Apple not immune to the economic pressures in Europe as shares dive following Q3 results and iPhone 5 gossip
Stephen Foley is a former Associate Business Editor of The Independent, based in New York. He left in August 2012. In a decade at the paper, he covered personal finance, the UK stock market and the pharmaceuticals industry, and had also been the Business section's share tipster. Between arriving with three suitcases in Manhattan in January 2006 and his departure, he witnessed and reported on a great economic boom turning spectacularly to bust. In March 2009, he was named Business and Finance Journalist of the Year at the British Press Awards.
Wednesday 25 July 2012
Apple, the world’s largest company by market capitalisation and a juggernaut whose quarterly profits have a habit of blowing away analysts’ forecasts, showed that it was not immune to the economic pressures building in Europe.
Weaker-than-expected iPhone sales in France, Italy and Germany caused the company to miss revenue and earnings forecasts in the three months to 30 June, and sent Apple shares down over 5 per cent in after-hours trading last night.
Tim Cook, chief executive, also blamed internet rumours about the next generation iPhone, expected later in the year, which led some customers to put off purchases of the existing model.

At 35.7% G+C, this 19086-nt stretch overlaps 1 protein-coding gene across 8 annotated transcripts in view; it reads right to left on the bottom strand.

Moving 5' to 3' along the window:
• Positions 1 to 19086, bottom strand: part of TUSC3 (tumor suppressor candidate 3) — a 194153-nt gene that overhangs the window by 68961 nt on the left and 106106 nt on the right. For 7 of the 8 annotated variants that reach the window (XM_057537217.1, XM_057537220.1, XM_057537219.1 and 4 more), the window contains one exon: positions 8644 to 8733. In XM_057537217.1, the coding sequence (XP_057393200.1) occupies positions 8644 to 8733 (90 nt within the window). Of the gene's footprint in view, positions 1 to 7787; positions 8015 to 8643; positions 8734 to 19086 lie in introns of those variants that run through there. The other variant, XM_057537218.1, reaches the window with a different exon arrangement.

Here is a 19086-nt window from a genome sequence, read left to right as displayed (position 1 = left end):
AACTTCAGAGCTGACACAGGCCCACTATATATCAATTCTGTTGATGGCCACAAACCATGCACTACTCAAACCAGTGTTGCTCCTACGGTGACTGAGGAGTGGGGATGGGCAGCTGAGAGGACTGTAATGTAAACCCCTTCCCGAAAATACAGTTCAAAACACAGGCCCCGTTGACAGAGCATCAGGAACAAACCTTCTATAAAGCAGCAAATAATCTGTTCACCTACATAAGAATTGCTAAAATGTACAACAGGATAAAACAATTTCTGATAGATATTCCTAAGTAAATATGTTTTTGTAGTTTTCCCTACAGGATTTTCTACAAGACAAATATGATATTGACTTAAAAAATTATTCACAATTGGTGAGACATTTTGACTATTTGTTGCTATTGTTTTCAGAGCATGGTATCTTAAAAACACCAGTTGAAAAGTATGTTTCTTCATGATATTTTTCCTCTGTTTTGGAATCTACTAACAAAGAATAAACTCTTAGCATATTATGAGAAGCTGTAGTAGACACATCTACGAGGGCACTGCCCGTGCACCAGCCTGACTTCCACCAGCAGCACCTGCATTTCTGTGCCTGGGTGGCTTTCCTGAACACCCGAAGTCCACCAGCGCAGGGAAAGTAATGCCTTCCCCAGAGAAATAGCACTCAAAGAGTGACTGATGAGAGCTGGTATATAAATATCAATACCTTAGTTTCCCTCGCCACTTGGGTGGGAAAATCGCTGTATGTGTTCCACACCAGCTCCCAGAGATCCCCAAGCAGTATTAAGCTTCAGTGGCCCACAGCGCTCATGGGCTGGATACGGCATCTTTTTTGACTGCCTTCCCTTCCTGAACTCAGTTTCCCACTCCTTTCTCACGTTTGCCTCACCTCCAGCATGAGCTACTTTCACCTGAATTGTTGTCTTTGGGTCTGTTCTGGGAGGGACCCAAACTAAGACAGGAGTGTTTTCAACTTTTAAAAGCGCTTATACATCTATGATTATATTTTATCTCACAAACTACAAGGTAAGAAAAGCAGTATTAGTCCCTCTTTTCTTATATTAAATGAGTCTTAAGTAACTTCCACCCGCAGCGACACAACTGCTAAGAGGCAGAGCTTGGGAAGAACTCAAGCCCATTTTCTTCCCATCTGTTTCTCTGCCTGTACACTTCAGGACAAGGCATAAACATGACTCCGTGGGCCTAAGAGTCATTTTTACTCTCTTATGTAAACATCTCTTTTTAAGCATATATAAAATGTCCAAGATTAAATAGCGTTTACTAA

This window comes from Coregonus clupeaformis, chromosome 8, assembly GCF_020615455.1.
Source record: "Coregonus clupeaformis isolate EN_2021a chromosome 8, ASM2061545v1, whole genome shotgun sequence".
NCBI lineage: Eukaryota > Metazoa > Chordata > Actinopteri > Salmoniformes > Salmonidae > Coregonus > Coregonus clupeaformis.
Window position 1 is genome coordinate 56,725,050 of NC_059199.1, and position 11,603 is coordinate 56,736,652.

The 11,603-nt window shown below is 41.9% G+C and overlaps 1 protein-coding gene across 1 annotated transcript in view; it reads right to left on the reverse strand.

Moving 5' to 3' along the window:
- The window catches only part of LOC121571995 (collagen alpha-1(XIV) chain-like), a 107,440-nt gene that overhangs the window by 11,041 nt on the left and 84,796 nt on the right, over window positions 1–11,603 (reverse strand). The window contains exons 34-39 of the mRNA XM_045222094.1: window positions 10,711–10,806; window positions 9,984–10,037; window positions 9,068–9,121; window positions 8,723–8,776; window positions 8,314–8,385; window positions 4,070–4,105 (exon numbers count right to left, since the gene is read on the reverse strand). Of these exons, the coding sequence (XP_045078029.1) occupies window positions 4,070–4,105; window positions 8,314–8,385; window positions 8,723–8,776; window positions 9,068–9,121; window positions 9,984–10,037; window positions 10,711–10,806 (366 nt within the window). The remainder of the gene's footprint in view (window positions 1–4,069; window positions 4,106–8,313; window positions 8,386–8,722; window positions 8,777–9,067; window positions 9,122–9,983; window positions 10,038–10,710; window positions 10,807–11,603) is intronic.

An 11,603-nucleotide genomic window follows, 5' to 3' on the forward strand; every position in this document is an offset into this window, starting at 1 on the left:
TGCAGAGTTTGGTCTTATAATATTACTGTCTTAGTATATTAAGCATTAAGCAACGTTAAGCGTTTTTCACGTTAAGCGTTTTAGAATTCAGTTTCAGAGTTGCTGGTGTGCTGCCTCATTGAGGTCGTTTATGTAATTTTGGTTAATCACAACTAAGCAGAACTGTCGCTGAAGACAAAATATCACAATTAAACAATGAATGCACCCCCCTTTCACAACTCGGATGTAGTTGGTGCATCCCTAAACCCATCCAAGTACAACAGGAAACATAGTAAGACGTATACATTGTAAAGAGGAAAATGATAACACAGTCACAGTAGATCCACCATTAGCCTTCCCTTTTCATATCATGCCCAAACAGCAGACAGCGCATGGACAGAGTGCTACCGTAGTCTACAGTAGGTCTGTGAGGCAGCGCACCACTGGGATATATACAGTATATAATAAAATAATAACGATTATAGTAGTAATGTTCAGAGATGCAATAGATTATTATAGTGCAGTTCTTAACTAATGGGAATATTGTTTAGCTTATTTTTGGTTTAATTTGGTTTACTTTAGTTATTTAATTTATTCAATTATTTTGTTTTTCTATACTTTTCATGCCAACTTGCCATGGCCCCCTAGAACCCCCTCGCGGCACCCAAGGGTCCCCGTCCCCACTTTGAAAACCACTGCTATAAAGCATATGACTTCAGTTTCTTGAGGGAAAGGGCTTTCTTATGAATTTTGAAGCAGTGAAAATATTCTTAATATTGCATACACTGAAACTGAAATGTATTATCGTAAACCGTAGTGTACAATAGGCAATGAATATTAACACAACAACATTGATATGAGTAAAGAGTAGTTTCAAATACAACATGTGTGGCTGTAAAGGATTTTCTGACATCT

Apple shipped 26 million iPhones in the quarter, 28 per cent more than in the same period last year but well below the 28 million to 29 million that Wall Street analysts had predicted.
Some observers added in strengthening competition from Samsung, maker of Galaxy smartphones and tablets, into the mix of factors damping Apple’s growth. Tero Kuittinen, analyst at Alekstra, said: “European sales dipped by a very surprising 6 per cent sequentially [from the last quarter]. The combination of Samsung's big roll-outs and suddenly weakening European consumer demand in June created some issues.”
In all Apple had sales of $35.0bn in the quarter, and net profit of $8.8bn, compared to $28.6bn and $7.3bn, respectively, last year. It sold 17.0 million iPads, an 84 per cent increase, but sales of Macintosh laptops and desktop computers, which have gained market share ever since Apple restored its cool with the invention of the iPod a decade ago, were up just 2 per cent.
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